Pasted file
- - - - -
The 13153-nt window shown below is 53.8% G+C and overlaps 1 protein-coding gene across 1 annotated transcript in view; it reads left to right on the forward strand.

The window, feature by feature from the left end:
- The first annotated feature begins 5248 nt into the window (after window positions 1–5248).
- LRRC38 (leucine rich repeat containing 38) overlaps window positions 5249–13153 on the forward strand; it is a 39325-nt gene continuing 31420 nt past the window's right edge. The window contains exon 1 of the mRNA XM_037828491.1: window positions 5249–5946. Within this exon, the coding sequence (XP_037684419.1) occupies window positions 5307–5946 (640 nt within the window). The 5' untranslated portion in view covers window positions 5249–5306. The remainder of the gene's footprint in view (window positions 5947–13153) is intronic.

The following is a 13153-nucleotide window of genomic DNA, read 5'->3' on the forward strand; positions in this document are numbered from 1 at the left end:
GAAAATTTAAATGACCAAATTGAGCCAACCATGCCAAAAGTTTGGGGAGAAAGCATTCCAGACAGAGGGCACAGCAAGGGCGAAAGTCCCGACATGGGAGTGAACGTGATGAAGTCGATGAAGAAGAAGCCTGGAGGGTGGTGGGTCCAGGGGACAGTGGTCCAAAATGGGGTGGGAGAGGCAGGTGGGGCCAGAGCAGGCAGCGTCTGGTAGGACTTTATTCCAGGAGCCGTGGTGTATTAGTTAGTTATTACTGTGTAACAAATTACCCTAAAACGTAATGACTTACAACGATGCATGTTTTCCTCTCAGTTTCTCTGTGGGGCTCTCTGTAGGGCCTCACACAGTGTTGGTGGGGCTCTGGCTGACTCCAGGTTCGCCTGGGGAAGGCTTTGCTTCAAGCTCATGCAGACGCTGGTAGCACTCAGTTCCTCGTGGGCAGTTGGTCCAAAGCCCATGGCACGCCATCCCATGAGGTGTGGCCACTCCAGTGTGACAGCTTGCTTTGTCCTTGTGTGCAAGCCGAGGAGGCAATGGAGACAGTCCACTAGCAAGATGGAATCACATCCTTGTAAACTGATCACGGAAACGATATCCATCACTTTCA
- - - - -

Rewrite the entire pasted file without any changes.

The 13153-nt window shown below is 53.8% G+C and overlaps 1 protein-coding gene across 1 annotated transcript in view; it reads left to right on the forward strand.

The window, feature by feature from the left end:
- The first annotated feature begins 5248 nt into the window (after window positions 1–5248).
- LRRC38 (leucine rich repeat containing 38) overlaps window positions 5249–13153 on the forward strand; it is a 39325-nt gene continuing 31420 nt past the window's right edge. The window contains exon 1 of the mRNA XM_037828491.1: window positions 5249–5946. Within this exon, the coding sequence (XP_037684419.1) occupies window positions 5307–5946 (640 nt within the window). The 5' untranslated portion in view covers window positions 5249–5306. The remainder of the gene's footprint in view (window positions 5947–13153) is intronic.

The following is a 13153-nucleotide window of genomic DNA, read 5'->3' on the forward strand; positions in this document are numbered from 1 at the left end:
GAAAATTTAAATGACCAAATTGAGCCAACCATGCCAAAAGTTTGGGGAGAAAGCATTCCAGACAGAGGGCACAGCAAGGGCGAAAGTCCCGACATGGGAGTGAACGTGATGAAGTCGATGAAGAAGAAGCCTGGAGGGTGGTGGGTCCAGGGGACAGTGGTCCAAAATGGGGTGGGAGAGGCAGGTGGGGCCAGAGCAGGCAGCGTCTGGTAGGACTTTATTCCAGGAGCCGTGGTGTATTAGTTAGTTATTACTGTGTAACAAATTACCCTAAAACGTAATGACTTACAACGATGCATGTTTTCCTCTCAGTTTCTCTGTGGGGCTCTCTGTAGGGCCTCACACAGTGTTGGTGGGGCTCTGGCTGACTCCAGGTTCGCCTGGGGAAGGCTTTGCTTCAAGCTCATGCAGACGCTGGTAGCACTCAGTTCCTCGTGGGCAGTTGGTCCAAAGCCCATGGCACGCCATCCCATGAGGTGTGGCCACTCCAGTGTGACAGCTTGCTTTGTCCTTGTGTGCAAGCCGAGGAGGCAATGGAGACAGTCCACTAGCAAGATGGAATCACATCCTTGTAAACTGATCACGGAAACGATATCCATCACTTTCA